This paper deals with radiocarbon determinations from the Middle Bronze Age site of Portella on the island of Salina (Aeolian Archipelago, Italy). The available 14C evidence is taken into account, in a simple Bayesian model, in order to explore the issue of the absolute chronology of both the settlement and the stage of the local cultural sequence to which Portella belongs. A high date is proposed for the start of the Aeolian (and Sicilian) Middle Bronze Age: 1556-1422 cal BC (95.4% confidence), with a a most likely (modal) date of about 1450 cal BC. Further, the analysis suggests that the Portella phase is likely to have been a very short one, with a span of 0-65 yr (68.2%) or 0-131 yr (95.4%). The archaeological implications are explored. The relation of these results to the evidence of ceramic phasing is also considered. Since Aegean datable ceramic imports are documented in Aeolian/Sicilian Middle Bronze Age contexts, the connection between Portella's chronology and the absolute dating of one of the Aegean phases (namely, Late Helladic IIIA1) is also investigated.
    • Radiocarbon-Dated Paleoenvironmental Changes on a Lake and Peat Sediment Sequence from the Central Great Hungarian Plain (Central Europe) During the Last 25,000 Years

      Sümegi, Pál; Molnár, Mihály; Jakab, Gusztáv; Persaits, Gergo; Majkut, Péter; Páll, Dávid G.; Gulyás, Sándor; Jull, A. J. Timothy; Törcsik, Tünde (Department of Geosciences, The University of Arizona, 2011-01-01)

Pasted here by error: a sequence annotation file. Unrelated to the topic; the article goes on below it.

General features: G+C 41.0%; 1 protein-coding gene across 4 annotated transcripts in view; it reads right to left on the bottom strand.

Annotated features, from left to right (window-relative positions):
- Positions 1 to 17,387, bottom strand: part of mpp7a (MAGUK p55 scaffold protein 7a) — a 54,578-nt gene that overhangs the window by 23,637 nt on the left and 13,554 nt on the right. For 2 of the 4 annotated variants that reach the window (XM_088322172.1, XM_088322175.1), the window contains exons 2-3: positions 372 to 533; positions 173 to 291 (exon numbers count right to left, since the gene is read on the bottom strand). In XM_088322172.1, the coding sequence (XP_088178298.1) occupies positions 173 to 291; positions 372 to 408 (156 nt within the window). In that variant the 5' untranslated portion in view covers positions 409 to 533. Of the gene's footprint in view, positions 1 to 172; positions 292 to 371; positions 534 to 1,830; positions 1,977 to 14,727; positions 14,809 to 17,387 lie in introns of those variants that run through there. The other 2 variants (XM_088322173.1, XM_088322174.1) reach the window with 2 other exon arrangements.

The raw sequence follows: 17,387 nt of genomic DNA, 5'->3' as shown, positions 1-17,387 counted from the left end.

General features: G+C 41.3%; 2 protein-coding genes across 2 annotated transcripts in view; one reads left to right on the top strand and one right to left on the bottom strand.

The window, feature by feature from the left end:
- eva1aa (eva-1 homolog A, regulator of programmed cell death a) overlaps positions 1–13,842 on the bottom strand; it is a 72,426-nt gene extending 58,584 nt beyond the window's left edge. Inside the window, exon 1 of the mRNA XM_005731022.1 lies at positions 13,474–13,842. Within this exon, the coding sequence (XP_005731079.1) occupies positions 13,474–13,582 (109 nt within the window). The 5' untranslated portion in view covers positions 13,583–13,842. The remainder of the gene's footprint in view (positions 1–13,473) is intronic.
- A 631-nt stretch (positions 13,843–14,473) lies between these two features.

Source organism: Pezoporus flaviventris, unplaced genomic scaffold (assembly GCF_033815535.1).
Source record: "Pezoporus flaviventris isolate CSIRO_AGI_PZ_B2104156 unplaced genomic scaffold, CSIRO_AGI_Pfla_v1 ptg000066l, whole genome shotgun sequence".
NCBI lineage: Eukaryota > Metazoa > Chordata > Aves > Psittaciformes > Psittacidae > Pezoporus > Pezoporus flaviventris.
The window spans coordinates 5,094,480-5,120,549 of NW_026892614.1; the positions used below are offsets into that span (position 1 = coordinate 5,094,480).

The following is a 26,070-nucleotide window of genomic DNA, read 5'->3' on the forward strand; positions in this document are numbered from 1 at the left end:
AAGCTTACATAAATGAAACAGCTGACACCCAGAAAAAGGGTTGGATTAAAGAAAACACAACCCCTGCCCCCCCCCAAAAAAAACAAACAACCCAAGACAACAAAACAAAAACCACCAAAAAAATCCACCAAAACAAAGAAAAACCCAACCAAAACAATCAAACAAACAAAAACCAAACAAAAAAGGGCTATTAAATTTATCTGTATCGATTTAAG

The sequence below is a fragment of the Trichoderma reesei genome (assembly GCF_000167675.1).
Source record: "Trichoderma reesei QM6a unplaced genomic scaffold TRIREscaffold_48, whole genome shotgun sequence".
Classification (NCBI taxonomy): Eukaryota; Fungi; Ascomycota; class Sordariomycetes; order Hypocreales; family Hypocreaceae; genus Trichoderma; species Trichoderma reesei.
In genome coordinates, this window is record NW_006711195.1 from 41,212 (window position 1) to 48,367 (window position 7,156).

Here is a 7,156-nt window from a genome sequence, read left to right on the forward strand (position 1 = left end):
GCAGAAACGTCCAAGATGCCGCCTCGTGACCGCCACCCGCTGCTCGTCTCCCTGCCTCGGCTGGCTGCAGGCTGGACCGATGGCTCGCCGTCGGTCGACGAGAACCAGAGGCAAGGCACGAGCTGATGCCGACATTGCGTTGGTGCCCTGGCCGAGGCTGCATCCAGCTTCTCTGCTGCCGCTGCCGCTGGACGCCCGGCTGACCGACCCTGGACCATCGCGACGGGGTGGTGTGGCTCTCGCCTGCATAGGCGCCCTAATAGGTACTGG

One of Hungary's geological and environmental treasures is nestled in the heart of the Great Hungarian Plain. The catchment basin of Lake Kolon was subjected to detailed environmental historical studies starting in 2005. Undisturbed cores taken along transects of the basin were subjected to detailed sedimentological, paleoecological, and geochemical studies. To establish a reliable timeframe of the lacustrine and marshland sedimentary sequence identified, 22 samples were analyzed by accelerator mass spectrometry (AMS) in the radiocarbon laboratories of Poznań and Tucson. With the new results in hand, we had the opportunity to elucidate the geological evolution of the area for the past 25,000 yr. This sequence is highly beneficial, as it is probably the most well-dated profile of the Quaternary from the area studied. The new absolute dates enabled the comparison of local geological evolution of the studied area with those of global climatic changes. As seen from our findings, the geological evolution of the catchment basin was congruent with major climatic events during the Pleistocene and the entire Holocene. However, a very peculiar trajectory was identified for the terminal part of the Pleistocene and the opening of the Holocene regarding the evolution of the landscape, the vegetation, and the fauna of this part of the Great Hungarian Plain.
    • Sampling Iron for Radiocarbon Dating: Influence of Modern Steel Tools on 14C Dating of Ancient Iron Artifacts

      Hüls, Matthias; Grootes, Pieter M.; Nadeau, Marie-Josée (Department of Geosciences, The University of Arizona, 2011-01-01)